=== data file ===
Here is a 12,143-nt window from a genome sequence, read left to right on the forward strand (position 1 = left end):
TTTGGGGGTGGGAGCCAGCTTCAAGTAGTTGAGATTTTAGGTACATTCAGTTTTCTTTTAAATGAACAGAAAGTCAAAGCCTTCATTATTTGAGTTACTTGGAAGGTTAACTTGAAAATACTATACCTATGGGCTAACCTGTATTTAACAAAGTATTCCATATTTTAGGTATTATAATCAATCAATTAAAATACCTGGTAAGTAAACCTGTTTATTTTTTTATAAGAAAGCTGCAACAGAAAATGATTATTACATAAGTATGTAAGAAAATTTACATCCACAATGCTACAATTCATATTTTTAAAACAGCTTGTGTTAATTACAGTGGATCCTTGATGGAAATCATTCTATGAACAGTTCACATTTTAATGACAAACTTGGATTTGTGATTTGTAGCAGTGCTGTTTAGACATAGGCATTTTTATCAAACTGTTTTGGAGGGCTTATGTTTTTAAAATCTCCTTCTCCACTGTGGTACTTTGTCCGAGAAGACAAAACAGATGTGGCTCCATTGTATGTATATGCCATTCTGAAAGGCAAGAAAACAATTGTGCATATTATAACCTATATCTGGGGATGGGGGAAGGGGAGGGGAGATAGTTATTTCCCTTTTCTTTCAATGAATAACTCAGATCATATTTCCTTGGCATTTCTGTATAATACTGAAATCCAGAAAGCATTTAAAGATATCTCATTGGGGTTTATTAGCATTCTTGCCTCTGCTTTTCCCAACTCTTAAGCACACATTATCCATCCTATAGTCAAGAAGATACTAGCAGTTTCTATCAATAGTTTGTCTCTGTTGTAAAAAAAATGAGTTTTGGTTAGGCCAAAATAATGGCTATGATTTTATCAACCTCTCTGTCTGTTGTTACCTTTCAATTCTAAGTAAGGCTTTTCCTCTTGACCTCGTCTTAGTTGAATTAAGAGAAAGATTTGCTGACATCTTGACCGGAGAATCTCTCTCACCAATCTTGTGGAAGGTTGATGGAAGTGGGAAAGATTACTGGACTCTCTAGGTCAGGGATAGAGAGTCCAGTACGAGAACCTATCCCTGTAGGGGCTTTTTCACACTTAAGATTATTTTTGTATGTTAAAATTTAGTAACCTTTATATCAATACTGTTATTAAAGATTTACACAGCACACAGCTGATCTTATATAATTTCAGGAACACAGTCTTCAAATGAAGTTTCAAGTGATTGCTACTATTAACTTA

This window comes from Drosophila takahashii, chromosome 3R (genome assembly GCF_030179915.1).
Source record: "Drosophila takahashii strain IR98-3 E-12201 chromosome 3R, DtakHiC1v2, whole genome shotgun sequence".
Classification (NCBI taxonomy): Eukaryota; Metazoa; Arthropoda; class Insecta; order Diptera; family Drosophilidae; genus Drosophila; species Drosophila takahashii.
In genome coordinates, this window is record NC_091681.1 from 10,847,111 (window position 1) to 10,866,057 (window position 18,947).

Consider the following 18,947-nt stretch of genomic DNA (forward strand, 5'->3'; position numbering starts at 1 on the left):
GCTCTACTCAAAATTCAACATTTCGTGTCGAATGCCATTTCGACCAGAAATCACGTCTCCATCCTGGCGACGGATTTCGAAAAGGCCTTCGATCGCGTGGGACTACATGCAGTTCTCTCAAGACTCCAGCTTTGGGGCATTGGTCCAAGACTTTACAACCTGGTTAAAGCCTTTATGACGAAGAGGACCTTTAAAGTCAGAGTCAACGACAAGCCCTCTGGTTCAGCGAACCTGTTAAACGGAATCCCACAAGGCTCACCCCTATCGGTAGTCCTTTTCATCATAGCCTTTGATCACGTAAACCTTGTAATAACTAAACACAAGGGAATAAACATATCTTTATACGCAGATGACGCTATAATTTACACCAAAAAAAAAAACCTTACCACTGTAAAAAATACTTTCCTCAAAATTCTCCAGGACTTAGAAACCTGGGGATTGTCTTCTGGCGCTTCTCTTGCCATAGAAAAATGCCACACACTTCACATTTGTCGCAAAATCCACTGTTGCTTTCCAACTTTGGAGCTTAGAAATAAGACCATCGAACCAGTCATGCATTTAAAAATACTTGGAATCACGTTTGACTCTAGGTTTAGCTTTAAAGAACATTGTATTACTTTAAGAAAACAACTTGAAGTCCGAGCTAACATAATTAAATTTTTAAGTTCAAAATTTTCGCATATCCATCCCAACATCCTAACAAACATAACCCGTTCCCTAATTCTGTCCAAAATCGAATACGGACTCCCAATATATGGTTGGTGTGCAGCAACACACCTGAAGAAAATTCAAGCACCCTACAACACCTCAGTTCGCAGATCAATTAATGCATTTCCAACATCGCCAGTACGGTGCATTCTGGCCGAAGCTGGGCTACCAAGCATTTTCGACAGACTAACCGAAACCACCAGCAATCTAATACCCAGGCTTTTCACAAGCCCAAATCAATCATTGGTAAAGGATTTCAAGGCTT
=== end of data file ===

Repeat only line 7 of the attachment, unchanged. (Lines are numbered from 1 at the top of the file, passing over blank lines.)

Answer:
Consider the following 18,947-nt stretch of genomic DNA (forward strand, 5'->3'; position numbering starts at 1 on the left):